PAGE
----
[Date Prev] | [Thread Prev] | [Thread Next] | [Date Next] -- [Date Index] | [Thread Index] | [List Home]
Subject: [Fwd: [regrep-cc-review] "Top-down" vs. "Bottom-up" Registration]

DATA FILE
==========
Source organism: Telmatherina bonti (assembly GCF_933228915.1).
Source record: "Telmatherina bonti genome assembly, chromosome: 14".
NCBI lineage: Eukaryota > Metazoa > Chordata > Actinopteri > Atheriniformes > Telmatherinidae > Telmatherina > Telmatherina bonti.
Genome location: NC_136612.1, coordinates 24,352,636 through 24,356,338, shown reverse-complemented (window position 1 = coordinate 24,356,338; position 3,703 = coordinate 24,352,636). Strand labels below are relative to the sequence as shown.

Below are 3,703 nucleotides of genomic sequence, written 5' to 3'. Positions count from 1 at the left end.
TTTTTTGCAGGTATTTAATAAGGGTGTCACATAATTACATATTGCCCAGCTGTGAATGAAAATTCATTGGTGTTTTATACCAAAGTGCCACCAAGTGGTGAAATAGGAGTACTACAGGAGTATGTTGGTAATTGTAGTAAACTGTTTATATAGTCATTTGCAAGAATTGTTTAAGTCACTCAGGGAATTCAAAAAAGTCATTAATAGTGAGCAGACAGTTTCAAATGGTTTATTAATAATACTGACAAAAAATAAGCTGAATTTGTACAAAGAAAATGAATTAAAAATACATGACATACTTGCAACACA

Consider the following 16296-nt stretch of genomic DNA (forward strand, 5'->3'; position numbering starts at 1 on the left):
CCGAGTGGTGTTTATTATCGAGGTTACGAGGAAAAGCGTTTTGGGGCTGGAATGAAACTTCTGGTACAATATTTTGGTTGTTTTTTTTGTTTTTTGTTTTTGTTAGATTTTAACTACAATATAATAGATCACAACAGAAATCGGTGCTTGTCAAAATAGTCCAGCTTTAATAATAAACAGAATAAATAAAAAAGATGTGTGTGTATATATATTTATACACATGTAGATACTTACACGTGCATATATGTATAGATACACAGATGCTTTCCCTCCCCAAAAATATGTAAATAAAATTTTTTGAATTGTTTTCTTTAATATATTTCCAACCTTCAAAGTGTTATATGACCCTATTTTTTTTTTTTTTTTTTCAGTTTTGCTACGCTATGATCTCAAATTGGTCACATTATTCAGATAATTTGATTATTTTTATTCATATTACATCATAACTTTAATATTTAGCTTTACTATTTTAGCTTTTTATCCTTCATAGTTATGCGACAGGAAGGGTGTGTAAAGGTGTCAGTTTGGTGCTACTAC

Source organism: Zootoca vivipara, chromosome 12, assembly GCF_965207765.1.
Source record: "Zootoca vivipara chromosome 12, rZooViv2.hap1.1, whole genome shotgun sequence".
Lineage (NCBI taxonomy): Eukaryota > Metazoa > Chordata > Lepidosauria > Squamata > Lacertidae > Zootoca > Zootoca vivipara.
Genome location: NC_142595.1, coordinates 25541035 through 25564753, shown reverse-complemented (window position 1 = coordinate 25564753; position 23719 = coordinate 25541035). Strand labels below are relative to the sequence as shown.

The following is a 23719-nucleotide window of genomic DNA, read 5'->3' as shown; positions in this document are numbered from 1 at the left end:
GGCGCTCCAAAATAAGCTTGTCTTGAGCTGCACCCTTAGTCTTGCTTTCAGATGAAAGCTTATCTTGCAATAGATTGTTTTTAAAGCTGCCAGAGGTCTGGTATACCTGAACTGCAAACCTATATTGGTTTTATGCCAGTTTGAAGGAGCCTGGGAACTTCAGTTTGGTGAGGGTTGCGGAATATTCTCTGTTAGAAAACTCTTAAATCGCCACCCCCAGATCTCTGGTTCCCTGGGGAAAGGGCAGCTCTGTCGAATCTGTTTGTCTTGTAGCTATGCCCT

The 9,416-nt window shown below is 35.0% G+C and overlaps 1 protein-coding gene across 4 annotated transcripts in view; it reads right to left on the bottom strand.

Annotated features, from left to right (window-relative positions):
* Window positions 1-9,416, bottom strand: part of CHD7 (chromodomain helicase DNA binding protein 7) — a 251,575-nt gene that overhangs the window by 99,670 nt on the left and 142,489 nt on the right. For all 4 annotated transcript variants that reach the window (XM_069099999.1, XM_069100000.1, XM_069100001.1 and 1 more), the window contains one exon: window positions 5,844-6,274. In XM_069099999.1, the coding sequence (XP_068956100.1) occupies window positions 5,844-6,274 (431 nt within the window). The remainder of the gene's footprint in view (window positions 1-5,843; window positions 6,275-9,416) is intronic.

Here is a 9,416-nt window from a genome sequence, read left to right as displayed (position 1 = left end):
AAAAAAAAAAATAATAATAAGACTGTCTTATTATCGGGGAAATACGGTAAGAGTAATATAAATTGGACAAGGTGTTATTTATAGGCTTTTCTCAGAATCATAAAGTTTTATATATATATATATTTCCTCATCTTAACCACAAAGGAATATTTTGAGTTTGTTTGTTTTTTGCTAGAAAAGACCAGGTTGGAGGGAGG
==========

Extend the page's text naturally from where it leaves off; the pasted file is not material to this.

All, This is additional information regarding the recent Registry TC thread w/subject "[Fwd: [CEFACT-ATG:672] [atg2] modularity discussion]". I could not forward the URL from the CC Review archives, as only those subscribed to the CC Review listserv would be able to see it. I sent the e-mail below to the CC Review listserv last Friday; it details a situation in which I believe it is imperative that a BCC contain an Object Class upon registration (see reference to "Document. Processing. Code" BCC), and one in which it would not be required (see reference to "Country. Identifier" BCC). [The remainder of this e-mail is for the CC Review folks] Some additional information regarding the points below: See "(1) CCTs AND THEIR METADATA ATTRIBUTES" in original e-mail: I'm considering situations in which a BCC may be based on a Core Component Type (CCT) (such as "Code. Type"), rather than on a restricted CCT (which would be a Data Type). I believe it would be most efficient in these situations to simply indicate within the BCC (using a Slot) the CCT that applies (Code. Type, Identifier. Type, etc.). Then, if the BCC is based upon a restricted CCT (a Data Type), there would be an association from the BCC to that Data Type. Please let me know your thoughts on this. See "(2) NAMING DATA TYPES:" in original e-mail: After further consideration, and after further reviewing the OAGI Core Components work, I've decided against using freeform names for Data Types. I believe that Data Types should have more structured names that will end in the word "Type" - such as "Country. Code. Type". Please let me know your thoughts on this. Thanks! Joe -------- Original Message -------- Subject: [regrep-cc-review] "Top-down" vs. "Bottom-up" Registration Date: Fri, 02 Jan 2004 14:20:34 -0500 From: "Chiusano Joseph" <firstname.lastname@example.org> Organization: Booz Allen Hamilton To: CCRev <email@example.com> CC Review Team, Happy New Year to all. In going through some use cases involving the registration of Core Components, I've realized that there needs to be 2 possible approaches for registering Core Components: - Top-down - Bottom-up The CCTS spec does not address this aspect (probably for a very valid reason). Consider registration of an Aggregate Core Component (ACC) and a Basic Core Component (BCC) that is contained within the ACC. The "top-down" approach involves registering the ACC then the BCC, while the "bottom-up" approach involves (you guessed it) registering the BCC then the ACC. Which approach is taken (or even required) depends on whether or not a BCC can be registered without an Object Class in its Dictionary Entry Name (i.e. without an ACC), or whether an Object Class is required for the BCC to "stand on its own". That is, whether or not an Object Class is "required" for a BCC to be registered. More details to follow - please let me know what you think of the concepts below. For example, we will register the following entities: - Document. Details (ACC) - Document. Processing. Code (BCC) By an Object Class being "requiring", we mean: given the Data Type that the BCC is based on, does a Dictionary Entry Name that contains only a Property Term and Representation Term provide enough semantic clarity to sufficiently describe the BCC? For example: A BCC whose Dictionary Entry Name is "Country. Identifier" has a Dictionary Entry Name (I believe) that provides enough semantic clarity to sufficiently describe the BCC, in the absence of an Object Class. That is, the BCC "Country. Identifier" can be associated with a Data Type named "International country codes" that lists all ISO country codes from ISO 3166-1. Therefore, both the "top-down" and "bottom-up" registration approaches can be used here - that is, the BCC can be registered first (along with the Data Type), and then the ACC can be registered. But consider a BCC whose Dictionary Entry Name is "Processing. Code" - the question remains, "what type of processing code? Document processing code? Chemical processing code? Patient processing code?" So we can say that the BCC Dictionary Entry Name is "Processing. Code" does NOT have a Dictionary Entry Name that provides enough semantic clarity to sufficiently describe the BCC, in the absence of an Object Class. Furthermore, what Data Type would this BCC be associated with? Could there be a Data Type that represents "processing codes"? This would probably be too "generic" a subject for a Data Type. However, a BCC whose Dictionary Entry Name is "Document. Processing. Code" (i.e. contains an Object Class) has a Dictionary Entry Name that *does* provide enough semantic clarity to sufficiently describe the BCC. That is, there may exist a set of "Master document processing codes" that an organization uses that are represented as a Data Type named (perhaps) "master document processing codes" that lists all the organization-specific master document processing codes (Note: this Data Type will be further restricted when a BBIE called "PurchaseOrder_Document. Processing. Code" is created based on this BCC). Therefore, only the "top-down" registration approache can be used here, because the Object Class (which is a property of the ACC) needs to be "known" when the BCC is registered, so that the full Dictionary Entry Name for the BCC ("Document. Processing. Code") can be constructed. That is, the ACC must be registered first, and then the BCC can be registered (along with the Data Type). In other news: (1) CCTs AND THEIR METADATA ATTRIBUTES: We will be moving the metadata attributes listed in the CCTS for Core Component Types (CCTs) - i.e. code list ID, agency ID, etc. - to Data Types. The primary reason for this is that from a modeling perspective, I believe that the CCTS representation is not accurate. That is, it lists a very "generic" Dictionary Entry Name of (for example) "Code. Type" for a CCT, but very "specific" properties (such as code list ID, etc.) that can only apply to an entity whose name is more specific then "Code. Type". That is, trying to express the code list ID for something named "Code. Type" is equivalent to going to a car dealership and telling them that what you specifically want is a "car" (with no other description). The CCTS team suggested that we work around this CCTS spec defect by creating a set of "empty entities" in the registry to represent each CCT (Code. Type, Identifier. Type, etc.) with "empty properties" - but I believe that we would be very remiss to create such a kludge in our architecture. No disrespect whatsoever is meant to the CCTS team or any of their members - just fulfilling my duty to express things in black and white terms for the benefit of our initiative. (2) NAMING DATA TYPES: I'm starting to see that Data Types should have freeform names, as in the examples above (e.g. "Master document processing codes") - it just makes things a lot easier, and I don't see that it is necessary to provide structured names for Data Types as we do for Core Components, BIEs, etc. Does anyone see a strong need for us to use structured names for Data Types? What specific purpose would they serve? Thanks, Joe To unsubscribe from this mailing list (and be removed from the roster of the OASIS TC), go to http://www.oasis-open.org/apps/org/workgroup/regrep-cc-review/members/leave_workgroup.php.